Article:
Not many people know that actor Henry Golding – you know him as Singapore’s most eligible bachelor in Crazy Rich Asians or Emilia Clarke’s impossibly perfect love interest in Last Christmas – started out as a hairdresser. Not just any hairdresser: having dropped out of school at the age of 16, he later moved to London to cut hair, soon amassing rich and famous clients who demanded he reinvent their look.
Instead, he reinvented his own life, deciding by 21 that what he really needed to do was move to Kuala Lumpur – his mother is from the Iban tribe in Malaysia, where Golding lived as a young child – to become a TV show host. This based on no experience, just intuition. He pitched himself to outlets with a homemade video, and before long he was a travel host for the BBC and Discovery Channel Asia.
That should have been the end of it. But two years ago, on the other side of the globe, director Jon M. Chu’s was frantically launching casting calls for the star of Crazy Rich Asians. An accountant he knew remembered meeting Golding five years earlier when he was hosting events in Kuala Lumpur. Chu liked what he saw on video, but there was a problem: Golding didn’t want to audition. This, even though he was secretly harbouring acting ambitions himself.
“I definitely think there’s something a little magical out in the universe,” says Golding. (Case in point: he met his wife Liv Lo at a New Year’s Eve party on 1/1/11.) “Even getting into films itself. I was at a stage where I was in a career for eight, nine years, and I had reached everything that I wanted to, and I was kind of lost. I was like, ‘Oh, I’m losing my passion for the thing that I’ve been in love with so long. What do I do now?’ And then Crazy Rich Asians came about, and I’ve been obsessed with creating movies and being in films ever since.”
So why didn’t he jump at Chu’s offer immediately? “We all get stuck in our own ways, you know what I mean? We get comfortable, and have these blinkers on, and we don’t see the opportunities that lie ahead of us. And so Jon Chu really slapped it out of me, and was like, ‘What are you thinking? Like, Come on, dude, this is the chance of a lifetime – you should at least audition.’ I was like, ‘Oh man, you make sense. I totally should.’ That’s how it all began. Sometimes it’s the belief of others that needs to get through to you.”
Plenty have believed in him since. Since Crazy Rich, Golding has been on a roll: as well as being cast in A Simple Favor and then Monsoon, he now hits the screens in The Gentlemen, director Guy Ritchie’s exceptional black comedy about criminals who rule – and want to rule – the marijuana trade. There he holds his own with a stellar cast, including Matthew McConaughey, Charlie Hunnan, Hugh Grant, Michelle Dockery and Colin Farrell. Even in the movie’s trailer, Golding takes centre stage, as Grant’s character describes him: “Our antagonist explodes on the scene as a millennial firework….” And there is Golding, all slicked-back hair and malevolent sneer, so different to the gooey, heartthrob characters he’s best known for playing.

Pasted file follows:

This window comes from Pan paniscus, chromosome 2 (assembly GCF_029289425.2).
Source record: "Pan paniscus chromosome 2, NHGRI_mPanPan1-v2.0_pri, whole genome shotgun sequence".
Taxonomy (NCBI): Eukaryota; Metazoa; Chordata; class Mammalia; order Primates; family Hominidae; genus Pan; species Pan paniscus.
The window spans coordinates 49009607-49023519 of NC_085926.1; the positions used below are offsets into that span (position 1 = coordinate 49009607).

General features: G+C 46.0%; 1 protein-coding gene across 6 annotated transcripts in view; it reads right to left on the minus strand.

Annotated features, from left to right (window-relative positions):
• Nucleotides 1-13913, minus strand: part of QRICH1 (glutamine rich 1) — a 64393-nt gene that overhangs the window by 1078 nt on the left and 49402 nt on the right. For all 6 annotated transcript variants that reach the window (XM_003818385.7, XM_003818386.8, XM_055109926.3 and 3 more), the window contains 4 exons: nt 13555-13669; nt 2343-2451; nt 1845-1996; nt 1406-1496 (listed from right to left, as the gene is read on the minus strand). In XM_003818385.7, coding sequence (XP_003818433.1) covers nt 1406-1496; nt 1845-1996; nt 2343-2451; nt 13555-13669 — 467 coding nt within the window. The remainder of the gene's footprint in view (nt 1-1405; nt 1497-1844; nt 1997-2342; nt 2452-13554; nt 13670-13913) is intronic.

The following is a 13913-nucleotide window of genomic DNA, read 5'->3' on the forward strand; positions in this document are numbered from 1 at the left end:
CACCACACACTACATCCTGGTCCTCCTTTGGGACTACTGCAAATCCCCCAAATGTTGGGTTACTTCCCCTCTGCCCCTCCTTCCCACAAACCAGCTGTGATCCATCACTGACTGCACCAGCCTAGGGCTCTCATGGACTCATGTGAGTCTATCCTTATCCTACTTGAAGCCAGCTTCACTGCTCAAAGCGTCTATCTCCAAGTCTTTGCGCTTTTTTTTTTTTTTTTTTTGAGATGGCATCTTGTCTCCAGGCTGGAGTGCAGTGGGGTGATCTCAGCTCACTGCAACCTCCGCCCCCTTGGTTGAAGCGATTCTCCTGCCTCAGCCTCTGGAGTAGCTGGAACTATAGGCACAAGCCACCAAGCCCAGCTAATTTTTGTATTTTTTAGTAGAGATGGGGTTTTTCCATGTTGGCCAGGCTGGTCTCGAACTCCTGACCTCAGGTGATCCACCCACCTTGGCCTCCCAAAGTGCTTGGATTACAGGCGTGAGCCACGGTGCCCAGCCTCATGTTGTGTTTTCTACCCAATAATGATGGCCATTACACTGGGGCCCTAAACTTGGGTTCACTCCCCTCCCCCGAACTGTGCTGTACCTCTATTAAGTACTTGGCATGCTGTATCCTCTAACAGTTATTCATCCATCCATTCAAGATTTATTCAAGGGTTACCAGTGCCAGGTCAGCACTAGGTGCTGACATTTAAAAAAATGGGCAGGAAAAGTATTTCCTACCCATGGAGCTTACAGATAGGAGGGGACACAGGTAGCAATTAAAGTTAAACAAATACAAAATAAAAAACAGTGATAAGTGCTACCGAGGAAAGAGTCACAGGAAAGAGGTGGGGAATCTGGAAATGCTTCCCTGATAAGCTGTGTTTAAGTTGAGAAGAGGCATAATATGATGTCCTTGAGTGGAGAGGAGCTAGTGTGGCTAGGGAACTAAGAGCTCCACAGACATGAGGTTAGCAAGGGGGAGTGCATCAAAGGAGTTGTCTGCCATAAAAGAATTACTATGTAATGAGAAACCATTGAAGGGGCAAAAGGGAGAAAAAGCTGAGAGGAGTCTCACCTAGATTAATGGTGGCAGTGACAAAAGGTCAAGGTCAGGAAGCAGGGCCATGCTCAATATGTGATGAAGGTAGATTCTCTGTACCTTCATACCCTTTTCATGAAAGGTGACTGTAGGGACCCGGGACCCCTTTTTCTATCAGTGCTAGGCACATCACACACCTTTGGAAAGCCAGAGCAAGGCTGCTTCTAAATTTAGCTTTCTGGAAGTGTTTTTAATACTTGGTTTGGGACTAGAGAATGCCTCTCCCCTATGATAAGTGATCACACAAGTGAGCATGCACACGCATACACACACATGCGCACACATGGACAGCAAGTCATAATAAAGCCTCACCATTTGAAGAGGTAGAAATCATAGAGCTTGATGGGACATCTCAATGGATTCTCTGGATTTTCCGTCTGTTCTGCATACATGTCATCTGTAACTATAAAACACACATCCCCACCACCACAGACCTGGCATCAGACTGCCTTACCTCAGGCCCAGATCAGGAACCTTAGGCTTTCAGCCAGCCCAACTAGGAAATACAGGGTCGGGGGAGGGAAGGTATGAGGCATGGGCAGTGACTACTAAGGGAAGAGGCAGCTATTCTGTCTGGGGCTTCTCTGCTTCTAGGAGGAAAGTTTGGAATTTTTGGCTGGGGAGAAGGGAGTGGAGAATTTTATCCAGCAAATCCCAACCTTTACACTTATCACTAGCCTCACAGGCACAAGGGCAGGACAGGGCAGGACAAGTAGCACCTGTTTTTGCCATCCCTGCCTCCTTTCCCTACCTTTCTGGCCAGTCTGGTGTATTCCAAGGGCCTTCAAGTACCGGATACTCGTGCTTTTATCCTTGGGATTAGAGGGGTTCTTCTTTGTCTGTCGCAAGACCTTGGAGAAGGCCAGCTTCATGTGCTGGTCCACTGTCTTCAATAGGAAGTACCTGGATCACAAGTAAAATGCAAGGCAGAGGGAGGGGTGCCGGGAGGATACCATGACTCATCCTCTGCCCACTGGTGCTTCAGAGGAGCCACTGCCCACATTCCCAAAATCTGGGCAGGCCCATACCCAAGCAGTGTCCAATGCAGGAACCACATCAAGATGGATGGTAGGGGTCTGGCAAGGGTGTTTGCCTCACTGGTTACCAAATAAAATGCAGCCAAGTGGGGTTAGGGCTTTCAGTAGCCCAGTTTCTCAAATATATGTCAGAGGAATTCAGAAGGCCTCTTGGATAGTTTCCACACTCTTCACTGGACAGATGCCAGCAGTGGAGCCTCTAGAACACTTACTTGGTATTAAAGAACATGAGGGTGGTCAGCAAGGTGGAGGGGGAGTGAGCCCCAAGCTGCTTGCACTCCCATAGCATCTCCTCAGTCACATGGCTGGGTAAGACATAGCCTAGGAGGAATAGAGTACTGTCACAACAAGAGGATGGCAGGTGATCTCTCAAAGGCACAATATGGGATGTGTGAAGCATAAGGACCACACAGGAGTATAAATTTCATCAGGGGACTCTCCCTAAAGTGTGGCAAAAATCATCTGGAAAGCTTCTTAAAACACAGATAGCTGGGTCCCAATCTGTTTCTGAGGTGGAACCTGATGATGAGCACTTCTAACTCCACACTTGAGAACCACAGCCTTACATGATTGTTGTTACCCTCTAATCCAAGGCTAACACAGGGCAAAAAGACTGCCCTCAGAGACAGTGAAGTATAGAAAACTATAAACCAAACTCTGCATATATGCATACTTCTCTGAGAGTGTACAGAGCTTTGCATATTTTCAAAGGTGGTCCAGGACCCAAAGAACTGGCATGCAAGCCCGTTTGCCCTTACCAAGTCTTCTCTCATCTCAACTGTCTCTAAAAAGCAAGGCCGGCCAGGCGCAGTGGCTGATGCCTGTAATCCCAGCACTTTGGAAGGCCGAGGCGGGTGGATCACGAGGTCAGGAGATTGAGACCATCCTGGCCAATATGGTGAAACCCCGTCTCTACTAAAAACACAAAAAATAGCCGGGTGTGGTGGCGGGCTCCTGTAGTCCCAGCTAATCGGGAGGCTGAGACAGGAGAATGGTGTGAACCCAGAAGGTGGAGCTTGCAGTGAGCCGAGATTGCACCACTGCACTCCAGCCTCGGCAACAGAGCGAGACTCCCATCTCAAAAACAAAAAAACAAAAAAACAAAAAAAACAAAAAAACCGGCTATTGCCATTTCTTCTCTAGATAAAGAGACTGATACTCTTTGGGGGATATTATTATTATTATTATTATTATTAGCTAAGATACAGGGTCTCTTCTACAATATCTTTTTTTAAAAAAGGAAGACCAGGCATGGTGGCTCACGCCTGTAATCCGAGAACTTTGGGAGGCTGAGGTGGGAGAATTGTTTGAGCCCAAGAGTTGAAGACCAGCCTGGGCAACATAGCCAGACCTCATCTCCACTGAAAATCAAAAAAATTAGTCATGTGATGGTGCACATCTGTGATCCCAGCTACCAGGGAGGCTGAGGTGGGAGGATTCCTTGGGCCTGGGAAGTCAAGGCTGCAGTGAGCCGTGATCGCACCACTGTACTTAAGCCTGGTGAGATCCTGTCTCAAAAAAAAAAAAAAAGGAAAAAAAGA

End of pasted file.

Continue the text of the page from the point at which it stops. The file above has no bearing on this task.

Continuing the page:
On the day of our interview, Golding has completed a press junket in New York to promote Last Christmas, a movie that had him involved in an endless game of deja vu, “because we filmed in the streets [of London] that I used to walk nearly every day, and the streets I used to ride my bike through. And now there’s a totally different memory attached to them.” The strangest part? A few years ago, he was on the other side of the press junket, interviewing celebrities as TV host.
“Weirdly, it feels pretty normal,” he says. “I’m kind of taking every day as it is. It sounds weird saying it, but it’s not, like, out of the ordinary. I understand what the job entails, and the situations and stuff. Of course, when these opportunities come up, I’m just like ‘Holy Crap Balls!’ But at the same time, I don’t let it overpower me and weigh my true understanding of what’s happening. Because I think a lot of people can get wrapped up in all that magic, in the promises, and ego-inflating. I think I’m a realist at heart.”
And if anyone suspects that he’s lost his way, that Hollywood has gotten to his head, just ask him about what film he returns to, again and again, and the cinephile at his core rises to the surface. “Oh man, there’s a few that I go back to. The Matrix has always been one. Here’s the story about The Matrix: the first time I watched it was midnight Christmas Eve. My brother hands this rectangular package to me. We were allowed to open one Christmas present at midnight on Christmas Eve.”
“He passes it to me and says, ‘You should open this.’ I ripped it open, and it’s a VHS copy of The Matrix. I’m 14, 15 years old at this stage. It instantly goes into the machine and I’m sitting there at two in the morning, watching this film unravel, and it’s just the most magical thing. And that’s the one thing that’s really thrown me into the love of movies.” The 32-year-old might have come to this thing late, but one knows he’s not getting off the rollercoaster anytime soon.